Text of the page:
You have your CedarCraft planters, you’ve filled them with soil, and you’re getting ready to plant your seeds in preparation of growing a delicious harvest. But, you notice that it’s not just you who will enjoy the fruits of your labor; backyard critters are ready to dig in to their new planter buffet!
A few of our other designs, like the Cascading planter and the Raised Garden planter are low enough that neighborhood animals can hop right in to help themselves. Shortly after our Colorado team filled planters with soil, and before planting seeds and sprouts, we discovered that the rascally rabbits were quick to hop in and spread out, calling dibs on their new comfortable dirt beds.
We’re particularly fond of our backyard bunnies, but we are also protective of our vegetables that we’d like to feed to our family. We want to find a way that we can share our environment harmoniously.
Here are some thoughtful tips on how to safely keep the critters out of your garden:
This is the best way to prevent all types of neighborhood animals from staking claim to your garden. This will keep the rabbits, raccoons, squirrels, deer, and birds at bay, and it’s easy to build. This works especially well for our Raised Garden and Elevated planters.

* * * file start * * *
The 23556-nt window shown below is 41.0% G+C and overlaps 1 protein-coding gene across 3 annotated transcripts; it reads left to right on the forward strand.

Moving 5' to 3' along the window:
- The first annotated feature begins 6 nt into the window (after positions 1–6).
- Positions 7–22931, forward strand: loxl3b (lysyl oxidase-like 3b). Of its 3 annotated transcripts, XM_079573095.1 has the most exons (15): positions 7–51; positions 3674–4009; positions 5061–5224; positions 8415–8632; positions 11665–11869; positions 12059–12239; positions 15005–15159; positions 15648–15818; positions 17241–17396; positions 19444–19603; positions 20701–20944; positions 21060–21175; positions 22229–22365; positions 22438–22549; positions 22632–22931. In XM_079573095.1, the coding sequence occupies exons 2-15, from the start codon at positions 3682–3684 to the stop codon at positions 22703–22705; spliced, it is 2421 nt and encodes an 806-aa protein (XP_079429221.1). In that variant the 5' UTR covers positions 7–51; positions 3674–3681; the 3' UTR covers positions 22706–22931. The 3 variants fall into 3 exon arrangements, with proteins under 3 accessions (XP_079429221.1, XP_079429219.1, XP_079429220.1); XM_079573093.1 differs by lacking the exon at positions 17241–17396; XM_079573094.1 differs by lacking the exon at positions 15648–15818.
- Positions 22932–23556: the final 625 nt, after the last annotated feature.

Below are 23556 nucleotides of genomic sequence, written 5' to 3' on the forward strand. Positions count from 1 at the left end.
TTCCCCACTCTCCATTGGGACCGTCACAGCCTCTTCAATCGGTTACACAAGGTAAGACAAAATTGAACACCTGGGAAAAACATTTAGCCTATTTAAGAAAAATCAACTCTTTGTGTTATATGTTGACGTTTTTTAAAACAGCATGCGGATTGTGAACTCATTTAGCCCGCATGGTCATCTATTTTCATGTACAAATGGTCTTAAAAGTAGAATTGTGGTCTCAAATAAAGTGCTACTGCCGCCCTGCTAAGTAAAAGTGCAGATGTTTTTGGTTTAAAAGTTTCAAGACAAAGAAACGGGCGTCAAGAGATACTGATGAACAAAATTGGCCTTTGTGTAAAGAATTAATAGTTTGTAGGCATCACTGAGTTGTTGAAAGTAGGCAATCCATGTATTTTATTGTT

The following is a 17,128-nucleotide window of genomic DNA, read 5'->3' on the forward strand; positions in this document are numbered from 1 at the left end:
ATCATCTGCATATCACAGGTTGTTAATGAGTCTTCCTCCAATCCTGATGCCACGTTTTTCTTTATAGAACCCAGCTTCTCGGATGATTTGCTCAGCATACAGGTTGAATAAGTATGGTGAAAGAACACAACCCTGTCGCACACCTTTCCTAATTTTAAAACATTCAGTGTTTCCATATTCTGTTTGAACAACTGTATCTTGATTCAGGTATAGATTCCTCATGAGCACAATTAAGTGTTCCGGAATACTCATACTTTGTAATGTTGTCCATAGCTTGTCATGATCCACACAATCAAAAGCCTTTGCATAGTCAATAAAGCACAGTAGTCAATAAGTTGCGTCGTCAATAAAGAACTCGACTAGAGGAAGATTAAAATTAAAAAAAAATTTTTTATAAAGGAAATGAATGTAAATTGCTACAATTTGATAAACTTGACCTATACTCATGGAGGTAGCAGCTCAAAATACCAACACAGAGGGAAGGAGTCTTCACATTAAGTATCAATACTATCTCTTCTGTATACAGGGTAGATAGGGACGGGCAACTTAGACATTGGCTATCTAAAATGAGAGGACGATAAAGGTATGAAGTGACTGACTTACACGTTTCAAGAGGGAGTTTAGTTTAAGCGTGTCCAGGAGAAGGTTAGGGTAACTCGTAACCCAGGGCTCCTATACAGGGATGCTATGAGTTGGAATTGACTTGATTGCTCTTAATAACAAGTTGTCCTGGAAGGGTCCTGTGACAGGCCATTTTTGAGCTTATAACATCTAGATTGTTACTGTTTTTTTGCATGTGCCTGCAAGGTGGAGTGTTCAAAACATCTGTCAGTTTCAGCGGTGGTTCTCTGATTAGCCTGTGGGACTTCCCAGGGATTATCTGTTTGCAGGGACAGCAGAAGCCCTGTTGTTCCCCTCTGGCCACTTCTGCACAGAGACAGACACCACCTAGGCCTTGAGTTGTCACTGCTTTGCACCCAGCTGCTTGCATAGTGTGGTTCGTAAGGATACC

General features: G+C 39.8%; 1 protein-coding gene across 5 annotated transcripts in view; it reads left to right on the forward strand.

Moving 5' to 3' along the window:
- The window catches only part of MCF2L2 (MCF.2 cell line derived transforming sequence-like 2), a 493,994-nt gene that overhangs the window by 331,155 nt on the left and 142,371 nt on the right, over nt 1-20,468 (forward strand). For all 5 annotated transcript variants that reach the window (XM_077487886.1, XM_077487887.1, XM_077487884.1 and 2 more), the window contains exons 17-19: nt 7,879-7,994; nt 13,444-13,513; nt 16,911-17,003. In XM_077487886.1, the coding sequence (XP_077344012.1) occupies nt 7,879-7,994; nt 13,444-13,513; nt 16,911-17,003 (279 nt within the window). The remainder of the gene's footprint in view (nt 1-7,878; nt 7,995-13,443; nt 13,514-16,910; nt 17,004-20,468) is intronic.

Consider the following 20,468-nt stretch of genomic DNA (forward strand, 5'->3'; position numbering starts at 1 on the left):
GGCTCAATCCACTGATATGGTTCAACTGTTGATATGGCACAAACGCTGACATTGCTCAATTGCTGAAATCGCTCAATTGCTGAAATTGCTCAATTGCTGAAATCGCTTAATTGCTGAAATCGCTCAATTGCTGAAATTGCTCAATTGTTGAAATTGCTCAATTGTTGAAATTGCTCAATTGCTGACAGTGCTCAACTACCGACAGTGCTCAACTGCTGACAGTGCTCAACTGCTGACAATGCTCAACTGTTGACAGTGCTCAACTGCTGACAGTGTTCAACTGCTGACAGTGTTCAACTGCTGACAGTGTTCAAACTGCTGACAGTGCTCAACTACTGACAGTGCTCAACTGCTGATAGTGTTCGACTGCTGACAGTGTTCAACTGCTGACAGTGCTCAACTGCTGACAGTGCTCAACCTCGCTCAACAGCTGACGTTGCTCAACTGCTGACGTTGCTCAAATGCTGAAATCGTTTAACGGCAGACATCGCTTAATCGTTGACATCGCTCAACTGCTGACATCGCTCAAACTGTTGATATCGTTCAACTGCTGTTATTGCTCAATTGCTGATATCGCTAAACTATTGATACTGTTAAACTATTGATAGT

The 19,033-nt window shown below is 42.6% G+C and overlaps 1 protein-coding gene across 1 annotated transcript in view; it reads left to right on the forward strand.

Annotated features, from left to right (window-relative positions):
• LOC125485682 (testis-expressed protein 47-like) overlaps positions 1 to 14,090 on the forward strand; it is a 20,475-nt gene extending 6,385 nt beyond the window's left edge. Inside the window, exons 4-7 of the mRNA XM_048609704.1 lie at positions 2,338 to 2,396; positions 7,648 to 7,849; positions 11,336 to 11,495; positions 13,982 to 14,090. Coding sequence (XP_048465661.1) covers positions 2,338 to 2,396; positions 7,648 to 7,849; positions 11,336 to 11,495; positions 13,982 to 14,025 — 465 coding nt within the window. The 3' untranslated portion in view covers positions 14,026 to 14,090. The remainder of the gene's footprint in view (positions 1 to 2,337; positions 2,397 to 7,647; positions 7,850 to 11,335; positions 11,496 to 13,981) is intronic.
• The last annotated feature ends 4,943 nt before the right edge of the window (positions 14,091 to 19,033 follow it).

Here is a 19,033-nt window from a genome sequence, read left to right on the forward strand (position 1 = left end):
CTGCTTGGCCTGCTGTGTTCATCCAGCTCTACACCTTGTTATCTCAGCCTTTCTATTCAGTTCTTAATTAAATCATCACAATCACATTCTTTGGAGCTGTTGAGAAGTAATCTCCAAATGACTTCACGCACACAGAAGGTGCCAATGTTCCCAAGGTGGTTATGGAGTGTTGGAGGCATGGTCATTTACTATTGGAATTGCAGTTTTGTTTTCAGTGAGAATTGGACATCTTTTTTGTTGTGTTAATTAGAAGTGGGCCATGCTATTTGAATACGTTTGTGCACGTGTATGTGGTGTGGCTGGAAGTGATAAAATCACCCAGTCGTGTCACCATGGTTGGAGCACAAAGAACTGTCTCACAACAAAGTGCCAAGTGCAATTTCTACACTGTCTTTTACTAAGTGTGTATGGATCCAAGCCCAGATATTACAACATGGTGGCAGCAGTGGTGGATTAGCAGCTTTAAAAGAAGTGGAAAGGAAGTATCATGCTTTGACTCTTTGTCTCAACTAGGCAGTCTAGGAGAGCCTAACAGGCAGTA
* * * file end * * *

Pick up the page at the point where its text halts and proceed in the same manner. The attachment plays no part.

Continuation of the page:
You can make your fence as elaborate or as simple as you’d like. All you need is to nail a bottom frame together, the same size as the planter. Create a type of hoop-house with PVC piping and deer netting over the top. Here's a handy how-to article with specific instructions.
Small rodents like rabbits and squirrels can be deterred by unsavory scents, like those of a predator and strong-smelling herbs. You can sprinkle fox and coyote urine products around the base of the planters. Blood meal mix can work in the same way, too.
Planting garlic, hot peppers, and onions to your garden boarders is an option, plus you get the benefit of the delicious foods you’ve planted.
While it sounds like this option is encouraging nibbling on your garden, creating a critter bed with things for them to eat on the opposite side of your yard can keep them full and distracted enough from trying to get into what’s yours.